Basil A. Paterson, who for decades was a dominant figure in the political landscapes of Harlem, New York City and New York state, and whose career helped pave the way for younger black leaders including his son, former New York governor David A. Paterson, died April 16 at a hospital in Manhattan. He was 87.
His family announced his death in a statement that did not disclose the cause.
The son of Caribbean immigrants, Mr. Paterson became an enduringly influential power broker across New York and in the Democratic Party. He was perhaps best known as a member of the “Gang of Four,” a cadre of leaders in Harlem politics beginning in the 1970s.
Besides Mr. Paterson, who was trained as a labor lawyer, they included David N. Dinkins, who became the first black mayor of New York City; Charles B. Rangel, the U.S. congressman and longtime chairman of the House Ways and Means Committee; and the late Percy E. Sutton, a prominent politician and businessman who had been an attorney for civil rights leader Malcolm X.
In the late 1960s, Mr. Paterson represented Harlem and Northern Manhattan in the state Senate seat later held by his son. The elder Mr. Paterson relinquished the seat in 1970 to run for lieutenant governor on the ticket of Arthur J. Goldberg, a former U.S. Supreme Court justice. They lost to the Republican incumbent, Nelson A. Rockefeller, but broke racial barriers with Mr. Paterson’s placement on the ticket.
In that election, and throughout his career, Mr. Paterson had to contend with the prejudice that had long kept minorities out of politics. David Paterson once told New York magazine that in the general gubernatorial election, his father’s face was not visible in campaign promotions.
“They had this view that upstate isn’t ready for black people. They thought, ‘Paterson is Catholic. People will just think he’s Irish.’ ”
Mr. Paterson served under Mayor Edward I. Koch as a deputy mayor for labor and personnel before Gov. Hugh L. Carey named him New York secretary of state in 1978. He was reportedly the first nonwhite to hold the post and remained in office until 1982. By that time, Mr. Paterson had accumulated such clout that he was regarded as a potential candidate for mayor, but he declined to run.
Mr. Paterson later was a commissioner of the Port Authority of New York and New Jersey. He also served for a period as vice chairman of the Democratic National Committee.
Outside of politics, he established himself as one of the most important labor lawyers and negotiators in New York. He spent much of his career with the influential firm of Meyer, Suozzi, English and Klein, and he represented clients including the United Federation of Teachers, the Transport Workers Union and United Healthcare Workers East.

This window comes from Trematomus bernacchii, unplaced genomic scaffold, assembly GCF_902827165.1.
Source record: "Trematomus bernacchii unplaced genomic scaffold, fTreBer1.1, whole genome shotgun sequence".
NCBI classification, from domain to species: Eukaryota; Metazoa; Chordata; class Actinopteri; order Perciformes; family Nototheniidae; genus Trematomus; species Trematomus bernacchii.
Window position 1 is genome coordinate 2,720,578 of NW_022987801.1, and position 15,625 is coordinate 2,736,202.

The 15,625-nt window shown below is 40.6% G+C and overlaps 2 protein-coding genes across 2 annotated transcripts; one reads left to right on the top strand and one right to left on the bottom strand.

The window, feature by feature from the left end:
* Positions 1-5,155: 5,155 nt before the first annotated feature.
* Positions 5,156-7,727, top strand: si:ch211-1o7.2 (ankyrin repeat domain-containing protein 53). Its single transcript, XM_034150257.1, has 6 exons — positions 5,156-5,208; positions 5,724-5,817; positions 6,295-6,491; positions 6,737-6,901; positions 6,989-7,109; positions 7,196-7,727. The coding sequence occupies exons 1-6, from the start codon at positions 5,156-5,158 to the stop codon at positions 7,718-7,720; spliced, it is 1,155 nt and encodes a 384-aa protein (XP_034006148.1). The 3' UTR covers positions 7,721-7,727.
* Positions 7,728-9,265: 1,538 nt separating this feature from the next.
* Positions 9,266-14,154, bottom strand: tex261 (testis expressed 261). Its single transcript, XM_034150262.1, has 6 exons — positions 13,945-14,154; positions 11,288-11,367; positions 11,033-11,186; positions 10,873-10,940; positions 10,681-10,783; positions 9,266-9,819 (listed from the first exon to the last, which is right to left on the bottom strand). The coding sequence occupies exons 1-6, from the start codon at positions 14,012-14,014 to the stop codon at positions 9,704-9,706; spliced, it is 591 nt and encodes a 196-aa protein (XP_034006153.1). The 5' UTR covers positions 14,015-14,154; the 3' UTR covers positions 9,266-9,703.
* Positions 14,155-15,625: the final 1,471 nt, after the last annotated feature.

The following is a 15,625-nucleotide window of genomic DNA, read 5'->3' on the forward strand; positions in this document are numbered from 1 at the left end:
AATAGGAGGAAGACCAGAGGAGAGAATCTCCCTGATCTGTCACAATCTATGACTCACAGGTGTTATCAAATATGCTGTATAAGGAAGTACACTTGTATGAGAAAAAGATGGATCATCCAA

Mr. Paterson’s influence in the field of labor created a delicate situation when his son was elected to high political office. They took care to separate Mr. Paterson’s legal work from David Paterson’s political duties.
“If anybody thinks that I will make a call to my son on behalf of someone,” Basil Paterson declared, “I can’t do that.”
On other matters, Mr. Paterson was described as a close adviser to his son, who served as lieutenant governor under Gov. Eliot Spitzer and assumed the office in 2008 after Spitzer resigned following revelations of his involvement in a prostitution scandal.
David Paterson recalled phoning his father when news of the scandal broke.
“‘Well,” Basil Paterson said, according to an account in the New York Times, “you say a prayer.”
“I’ve already said a prayer for Eliot,’’ David responded.
“That’s good,” returned his father, a veteran of the vagaries of politics, as if predicting the numerous controversies that his son would battle during his short time in office. “Now you’d better say one for yourself.”
Basil Alexander Paterson was born April 27, 1926, in Harlem. He became interested in politics as a teenager and recalled that his first job, at 16, was loading trucks at a wholesale house.
“Every year there would be a Christmas party for the employees at some local hotel,” he told the Times. “Those of us who worked in the shipping department were black. We got paid not to go to the party.”
After Army service during World War II, he received a bachelor’s degree in biology in 1948 and a law degree in 1951, both from St. John’s University in Queens. After finishing his education, he went into law practice with Dinkins, and the two later joined political forces with Rangel and Sutton.
As early as 1967, the New York Times described Mr. Paterson as “a perceptive and impressive politician.”
Mr. Paterson pursued his career while raising two sons, Daniel and David, who became legally blind after contracting an infection. The Patersons aggressively pursued a normal childhood for him, moving the family to a suburb where he could attend mainstream classes.
Mr. Paterson’s survivors include his wife, the former Portia Hairston, whom he married in 1953; two sons; and five grandchildren.
“Everything he did,” the former governor said of his father, “I wanted to do.”